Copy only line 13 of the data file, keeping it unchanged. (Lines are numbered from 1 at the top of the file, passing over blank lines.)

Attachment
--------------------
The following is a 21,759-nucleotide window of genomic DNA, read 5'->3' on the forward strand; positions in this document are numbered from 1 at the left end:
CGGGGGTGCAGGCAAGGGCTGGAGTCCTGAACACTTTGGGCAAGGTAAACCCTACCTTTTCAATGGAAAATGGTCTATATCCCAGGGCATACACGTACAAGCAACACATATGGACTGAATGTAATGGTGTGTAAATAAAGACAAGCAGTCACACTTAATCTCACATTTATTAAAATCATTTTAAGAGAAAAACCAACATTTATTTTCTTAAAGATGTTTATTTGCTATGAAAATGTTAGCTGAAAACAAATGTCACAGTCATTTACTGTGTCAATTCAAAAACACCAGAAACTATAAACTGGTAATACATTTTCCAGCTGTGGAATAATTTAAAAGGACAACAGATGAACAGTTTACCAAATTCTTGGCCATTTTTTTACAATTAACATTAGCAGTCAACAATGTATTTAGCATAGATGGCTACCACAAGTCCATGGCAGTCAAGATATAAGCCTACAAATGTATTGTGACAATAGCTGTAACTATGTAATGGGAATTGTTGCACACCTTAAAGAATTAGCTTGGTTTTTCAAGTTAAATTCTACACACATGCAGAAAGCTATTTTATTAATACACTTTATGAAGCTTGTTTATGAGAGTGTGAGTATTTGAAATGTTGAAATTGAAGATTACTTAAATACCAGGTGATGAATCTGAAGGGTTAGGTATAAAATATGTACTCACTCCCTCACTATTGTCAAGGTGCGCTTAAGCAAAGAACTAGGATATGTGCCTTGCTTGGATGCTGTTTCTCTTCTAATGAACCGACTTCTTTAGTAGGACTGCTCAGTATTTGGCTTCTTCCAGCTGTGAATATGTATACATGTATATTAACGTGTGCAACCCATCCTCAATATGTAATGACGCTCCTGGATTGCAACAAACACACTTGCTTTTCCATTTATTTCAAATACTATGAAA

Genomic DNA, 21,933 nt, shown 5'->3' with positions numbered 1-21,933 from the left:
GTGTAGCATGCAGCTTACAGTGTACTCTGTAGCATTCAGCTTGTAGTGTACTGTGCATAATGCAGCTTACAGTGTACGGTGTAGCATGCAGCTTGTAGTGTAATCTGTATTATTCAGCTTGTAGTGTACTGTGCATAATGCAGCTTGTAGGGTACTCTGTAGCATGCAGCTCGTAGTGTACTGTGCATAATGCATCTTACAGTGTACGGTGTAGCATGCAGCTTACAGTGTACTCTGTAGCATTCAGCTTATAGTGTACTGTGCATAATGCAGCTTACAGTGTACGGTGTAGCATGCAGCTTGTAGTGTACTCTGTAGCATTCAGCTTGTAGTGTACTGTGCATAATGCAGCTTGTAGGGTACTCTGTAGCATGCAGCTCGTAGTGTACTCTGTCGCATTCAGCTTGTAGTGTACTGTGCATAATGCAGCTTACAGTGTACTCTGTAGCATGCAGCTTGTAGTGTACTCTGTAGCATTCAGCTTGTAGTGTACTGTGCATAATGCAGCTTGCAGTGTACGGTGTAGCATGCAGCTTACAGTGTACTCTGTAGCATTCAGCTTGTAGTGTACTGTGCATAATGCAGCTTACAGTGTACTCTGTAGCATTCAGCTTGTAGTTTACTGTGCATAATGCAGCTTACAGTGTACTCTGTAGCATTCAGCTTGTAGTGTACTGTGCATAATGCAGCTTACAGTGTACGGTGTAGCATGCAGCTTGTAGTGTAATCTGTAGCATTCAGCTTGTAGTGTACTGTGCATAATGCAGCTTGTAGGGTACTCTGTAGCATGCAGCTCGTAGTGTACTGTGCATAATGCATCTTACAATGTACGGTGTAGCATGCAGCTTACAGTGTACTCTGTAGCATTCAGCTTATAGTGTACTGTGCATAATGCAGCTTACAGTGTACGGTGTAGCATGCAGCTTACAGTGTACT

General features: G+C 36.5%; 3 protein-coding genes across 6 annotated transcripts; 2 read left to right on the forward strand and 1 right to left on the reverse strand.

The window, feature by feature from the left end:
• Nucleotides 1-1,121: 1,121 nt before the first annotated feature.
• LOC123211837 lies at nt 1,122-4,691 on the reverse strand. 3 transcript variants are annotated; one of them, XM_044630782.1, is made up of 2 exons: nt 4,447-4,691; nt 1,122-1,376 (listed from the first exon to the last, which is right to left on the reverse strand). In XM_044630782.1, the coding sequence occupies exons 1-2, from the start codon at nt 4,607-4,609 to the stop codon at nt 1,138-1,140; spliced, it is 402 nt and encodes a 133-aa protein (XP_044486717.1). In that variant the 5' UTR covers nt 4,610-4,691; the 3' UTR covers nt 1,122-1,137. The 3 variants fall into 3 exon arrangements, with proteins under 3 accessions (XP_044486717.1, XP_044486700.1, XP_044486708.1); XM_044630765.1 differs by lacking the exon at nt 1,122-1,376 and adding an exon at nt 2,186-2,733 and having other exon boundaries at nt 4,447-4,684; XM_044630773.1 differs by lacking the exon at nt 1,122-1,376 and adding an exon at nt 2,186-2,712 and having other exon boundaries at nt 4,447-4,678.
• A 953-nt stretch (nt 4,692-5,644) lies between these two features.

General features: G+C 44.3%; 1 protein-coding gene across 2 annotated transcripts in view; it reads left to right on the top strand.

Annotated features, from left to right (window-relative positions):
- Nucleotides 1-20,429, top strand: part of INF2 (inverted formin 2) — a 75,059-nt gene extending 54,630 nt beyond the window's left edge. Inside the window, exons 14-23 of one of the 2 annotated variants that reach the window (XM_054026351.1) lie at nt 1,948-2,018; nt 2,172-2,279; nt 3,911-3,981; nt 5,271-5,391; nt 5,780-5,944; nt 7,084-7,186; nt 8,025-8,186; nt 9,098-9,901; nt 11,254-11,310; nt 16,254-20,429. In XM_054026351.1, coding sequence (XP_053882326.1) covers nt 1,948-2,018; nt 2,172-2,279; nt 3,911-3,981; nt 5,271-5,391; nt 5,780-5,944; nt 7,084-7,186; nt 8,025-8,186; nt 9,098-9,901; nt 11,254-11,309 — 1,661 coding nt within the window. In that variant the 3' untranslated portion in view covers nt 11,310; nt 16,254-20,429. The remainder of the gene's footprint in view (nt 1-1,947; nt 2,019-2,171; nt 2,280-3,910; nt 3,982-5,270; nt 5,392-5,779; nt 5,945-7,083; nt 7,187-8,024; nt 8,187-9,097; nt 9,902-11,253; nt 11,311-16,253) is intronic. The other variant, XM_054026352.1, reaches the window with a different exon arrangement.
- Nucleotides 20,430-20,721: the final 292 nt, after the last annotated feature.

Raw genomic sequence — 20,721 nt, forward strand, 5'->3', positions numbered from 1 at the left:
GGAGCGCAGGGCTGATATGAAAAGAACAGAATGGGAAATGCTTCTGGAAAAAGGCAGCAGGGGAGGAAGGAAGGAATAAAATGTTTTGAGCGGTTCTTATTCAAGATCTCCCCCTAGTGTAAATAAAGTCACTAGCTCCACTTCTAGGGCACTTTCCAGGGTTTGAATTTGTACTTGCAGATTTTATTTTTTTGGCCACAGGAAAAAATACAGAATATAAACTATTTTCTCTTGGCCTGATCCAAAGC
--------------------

- Nucleotides 20,430-20,721: the final 292 nt, after the last annotated feature.